Tag Archives: Hutt City Council


Council Representatives should have KPI’s

When it comes to an election, voters should have a clear measure of their elected representatives’ performance over the tenure of their 3 year term. They shouldn’t have to rely solely on the campaign rhetoric of candidates. Nor should there be a reliance on the local media to hold elected representatives to account, but of course it’s still very important that they do!

As you will know, most successful organisations have some form of key performance indicators (KPI’s) that set a standard to which their employees can be measured too. Hutt City Council itself has KPI’s for its operations arm of Council – However there are no KPI’s or anything of its kind for elected or appointed Council representatives. This needs to change.

The introduction of KPI’s will make us (elected representatives) much more accountable to the people whom we represent. I also think that it will help with elected representatives’ personal development, which will ultimately (and most importantly) help towards the best possible governance and advocacy for our communities and our City.

Later this month I’ll be approaching Mayor Ray Wallace and requesting  that he get an independent advisor to report back to Council on how a set of KPI’s may look and how they could work in practice.

Since I’m a Councillor I think it’s appropriate for me to leave the detail in how KPI’s could look to an independent expert. However, I believe it is crucial that 3 elements be included:

  1. Implementation and oversight must be from an independent body to avoid conflicts and politics getting involved.
  2. If possible (by law), KPI’s should be linked to salary. If you’re doing a poor job then you should get a pay cut.
  3. Performance reviews must be publicly accessible. This will significantly help enhance elected members accountability to their community.

I have no doubt that it will be tough to come up with a clear set of KPI’s. In most organisations your role and goals are clearly defined and set out for you – Not so much for Councillors and Community Board/Committee Members. However, just because it may be difficult shouldn’t mean we drop the idea. Let an independent advisor go away and work with the community on coming up with a proposal for us.

Your thoughts and comments are always greatly appreciated.


Hutt CBD – Stop flogging a dead horse and move forward

Lower Hutt’s CBD – Where to from here?

With more businesses closing down or moving elsewhere from our CBD, we really need to have a long hard look at what we are doing and where to from here. Issues around High Street and the surrounding area have been around for a while now, and the longer we wait the more money we will waste with little, if any, progress.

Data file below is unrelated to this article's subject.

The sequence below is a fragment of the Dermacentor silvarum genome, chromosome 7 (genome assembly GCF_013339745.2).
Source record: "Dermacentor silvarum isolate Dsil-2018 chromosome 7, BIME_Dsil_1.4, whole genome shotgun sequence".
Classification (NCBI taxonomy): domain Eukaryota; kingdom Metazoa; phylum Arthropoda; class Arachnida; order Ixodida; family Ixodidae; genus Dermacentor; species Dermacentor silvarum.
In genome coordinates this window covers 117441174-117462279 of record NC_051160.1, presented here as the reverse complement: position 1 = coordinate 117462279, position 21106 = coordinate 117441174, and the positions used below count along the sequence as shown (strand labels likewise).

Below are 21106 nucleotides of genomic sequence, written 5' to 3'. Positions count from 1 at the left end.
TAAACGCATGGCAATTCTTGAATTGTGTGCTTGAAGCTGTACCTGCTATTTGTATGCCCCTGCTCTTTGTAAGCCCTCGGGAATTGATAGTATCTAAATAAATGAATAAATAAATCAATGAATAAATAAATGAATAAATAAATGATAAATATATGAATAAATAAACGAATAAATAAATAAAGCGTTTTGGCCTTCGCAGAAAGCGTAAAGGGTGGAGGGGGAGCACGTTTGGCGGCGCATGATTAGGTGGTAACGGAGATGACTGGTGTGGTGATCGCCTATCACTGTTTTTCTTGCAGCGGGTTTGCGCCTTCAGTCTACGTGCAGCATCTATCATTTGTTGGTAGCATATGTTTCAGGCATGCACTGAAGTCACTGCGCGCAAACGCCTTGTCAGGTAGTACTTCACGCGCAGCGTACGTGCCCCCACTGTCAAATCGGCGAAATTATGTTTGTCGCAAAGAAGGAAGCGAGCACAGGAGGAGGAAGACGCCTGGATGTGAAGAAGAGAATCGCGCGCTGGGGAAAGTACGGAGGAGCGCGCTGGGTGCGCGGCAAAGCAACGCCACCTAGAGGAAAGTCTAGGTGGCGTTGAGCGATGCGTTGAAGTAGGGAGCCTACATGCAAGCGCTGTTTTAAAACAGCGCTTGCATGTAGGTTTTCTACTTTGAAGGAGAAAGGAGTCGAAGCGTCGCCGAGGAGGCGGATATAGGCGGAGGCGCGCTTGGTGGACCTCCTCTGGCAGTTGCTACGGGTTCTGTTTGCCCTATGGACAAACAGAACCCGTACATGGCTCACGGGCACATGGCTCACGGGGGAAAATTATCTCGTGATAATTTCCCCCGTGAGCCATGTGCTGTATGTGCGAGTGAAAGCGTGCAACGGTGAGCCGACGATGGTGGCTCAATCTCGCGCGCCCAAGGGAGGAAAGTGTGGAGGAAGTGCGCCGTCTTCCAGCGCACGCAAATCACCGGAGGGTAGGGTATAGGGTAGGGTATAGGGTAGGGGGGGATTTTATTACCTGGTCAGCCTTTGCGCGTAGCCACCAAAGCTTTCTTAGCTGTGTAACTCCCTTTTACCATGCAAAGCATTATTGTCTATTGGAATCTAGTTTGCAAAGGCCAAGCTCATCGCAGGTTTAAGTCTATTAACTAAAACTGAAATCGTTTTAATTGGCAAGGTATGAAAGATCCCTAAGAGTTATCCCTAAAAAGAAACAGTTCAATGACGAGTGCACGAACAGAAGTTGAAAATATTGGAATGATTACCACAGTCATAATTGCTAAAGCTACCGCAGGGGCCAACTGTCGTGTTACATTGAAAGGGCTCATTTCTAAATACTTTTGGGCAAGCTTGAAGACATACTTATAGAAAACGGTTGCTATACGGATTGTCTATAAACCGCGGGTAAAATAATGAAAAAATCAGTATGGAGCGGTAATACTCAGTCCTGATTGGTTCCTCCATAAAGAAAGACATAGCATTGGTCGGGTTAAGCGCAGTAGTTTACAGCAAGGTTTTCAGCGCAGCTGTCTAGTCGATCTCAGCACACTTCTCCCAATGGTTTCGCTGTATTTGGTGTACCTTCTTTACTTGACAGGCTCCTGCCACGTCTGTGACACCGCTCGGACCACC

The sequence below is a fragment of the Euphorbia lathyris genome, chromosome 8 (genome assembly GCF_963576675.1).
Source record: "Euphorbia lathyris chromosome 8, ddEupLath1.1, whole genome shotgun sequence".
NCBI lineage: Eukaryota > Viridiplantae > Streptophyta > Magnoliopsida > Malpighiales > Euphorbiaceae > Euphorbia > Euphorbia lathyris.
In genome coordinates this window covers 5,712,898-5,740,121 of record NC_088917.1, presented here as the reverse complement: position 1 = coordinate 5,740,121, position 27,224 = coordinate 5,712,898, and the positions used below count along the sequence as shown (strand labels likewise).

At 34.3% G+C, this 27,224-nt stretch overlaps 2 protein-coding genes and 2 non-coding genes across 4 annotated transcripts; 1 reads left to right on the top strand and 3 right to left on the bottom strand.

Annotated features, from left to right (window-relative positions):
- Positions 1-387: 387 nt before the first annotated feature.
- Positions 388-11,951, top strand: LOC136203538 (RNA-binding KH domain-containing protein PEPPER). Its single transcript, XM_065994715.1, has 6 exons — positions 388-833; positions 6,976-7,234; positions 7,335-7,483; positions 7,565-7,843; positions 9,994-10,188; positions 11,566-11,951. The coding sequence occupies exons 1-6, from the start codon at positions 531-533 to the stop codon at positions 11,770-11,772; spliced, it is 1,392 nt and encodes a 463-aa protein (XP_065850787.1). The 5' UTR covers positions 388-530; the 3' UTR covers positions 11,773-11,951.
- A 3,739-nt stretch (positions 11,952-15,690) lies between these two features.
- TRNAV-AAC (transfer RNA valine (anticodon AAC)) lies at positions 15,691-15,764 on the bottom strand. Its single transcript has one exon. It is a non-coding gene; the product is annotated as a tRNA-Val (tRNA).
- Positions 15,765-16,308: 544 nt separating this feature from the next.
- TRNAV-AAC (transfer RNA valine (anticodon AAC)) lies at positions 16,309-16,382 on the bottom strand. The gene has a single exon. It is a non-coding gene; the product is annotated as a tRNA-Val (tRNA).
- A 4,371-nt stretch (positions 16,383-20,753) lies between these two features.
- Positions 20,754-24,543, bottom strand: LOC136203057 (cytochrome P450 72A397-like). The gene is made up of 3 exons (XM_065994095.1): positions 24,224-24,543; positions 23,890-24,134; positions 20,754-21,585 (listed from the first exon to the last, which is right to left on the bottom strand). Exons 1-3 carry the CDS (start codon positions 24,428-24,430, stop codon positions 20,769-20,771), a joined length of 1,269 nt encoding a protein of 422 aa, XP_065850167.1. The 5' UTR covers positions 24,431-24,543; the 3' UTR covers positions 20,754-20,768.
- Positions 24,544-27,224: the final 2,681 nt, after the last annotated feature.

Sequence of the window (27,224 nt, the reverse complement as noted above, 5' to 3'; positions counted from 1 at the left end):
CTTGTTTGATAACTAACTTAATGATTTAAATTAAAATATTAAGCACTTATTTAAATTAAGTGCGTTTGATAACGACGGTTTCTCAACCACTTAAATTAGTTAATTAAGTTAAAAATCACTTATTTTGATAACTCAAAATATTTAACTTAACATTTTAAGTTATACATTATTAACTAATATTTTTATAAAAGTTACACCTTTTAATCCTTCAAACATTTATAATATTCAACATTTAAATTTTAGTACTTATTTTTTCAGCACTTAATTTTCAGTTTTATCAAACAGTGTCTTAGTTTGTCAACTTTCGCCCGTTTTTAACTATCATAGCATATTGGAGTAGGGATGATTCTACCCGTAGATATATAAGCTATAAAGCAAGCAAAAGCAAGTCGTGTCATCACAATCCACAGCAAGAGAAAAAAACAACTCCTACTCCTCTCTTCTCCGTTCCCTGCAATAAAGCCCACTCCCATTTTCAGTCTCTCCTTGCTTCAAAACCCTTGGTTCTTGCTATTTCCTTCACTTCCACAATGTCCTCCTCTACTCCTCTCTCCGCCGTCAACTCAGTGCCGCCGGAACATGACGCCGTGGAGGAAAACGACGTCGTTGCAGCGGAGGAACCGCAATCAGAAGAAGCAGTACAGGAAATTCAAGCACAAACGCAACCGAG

In 2006 High Street and the surrounding area’s death warrant was expedited with the redevelopment of Westfield Queensgate. I say ‘expedited’ because High Street was already on the decline prior to Westfield. The issues that we currently face with Westfield being in play would have progressed eventually even without it. The proof is in the pudding – across the world ‘High Streets’ are dying or dead. We no longer live in the 1980’s when they were all the rage, and now need to refocus and invest in a new approach rather than flog a dead horse. Hundreds of thousands of ratepayer dollars on programmes and infrastructure to try and resuscitate High Street and the surrounding area has been spent since 2006 with no significant results. This money has been a waste.

So the big question – What should be our approach to bring people back to our CBD? 

Let’s take a look at Petone.

I love it. Nearly as much as I love Wainuiomata. Jackson Street bars, cafes, restaurants, nightlife, the Petone Rec, the foreshore, the heritage, and most of all the vibrancy make Petone a great destination and attraction. One could fairly ask why keep throwing money at High Street in an effort to revitalise our CBD, when we could just jump on the boat and cruise with Petone?

This proposition has a lot of merit – but it would be the easy way out. One just has to remember what Petone was like 20 years ago – It was pretty undesirable. So what changed? We capitalised on Petone’s unique character. Residents alongside the business community and Council helped transform Petone into a unique experience. This is the key. This is what we need for our CBD.

We need to create a unique space which is seen as a destination by locals and visitors. Thankfully a vision on this front already exists – The Hutt River Promenade. For those who aren’t familiar take a look at the design next to this post. While some work is being completed on this front we need to be much more aggressive in making this happen. Currently thousands of dollars is still being poured into the High Street black hole – This needs to stop and be redirected towards the promenade vision.

Why the Promenade?

The Hutt River in my mind is one of the biggest assets we as a City hold. It’s our point of difference with other parts of the region, and we’ve turned our back on it. The promenade would encourage businesses, cafes, bars, apartment living and most importantly… people. The Hutt CBD would become a unique experience which cant be copied anywhere else in the region, and that’s excatly what people are attracted to. 

Overall, a unique CBD experience viewed alongside the developments happening in our civic precinct would completely transform Lower Hutt as we know it. People will want to live, work, visit and spend in our CBD.

This won’t happen overnight – But the sooner we start the better.

Whats your thoughts? Do you have a different vision for Lower Hutt?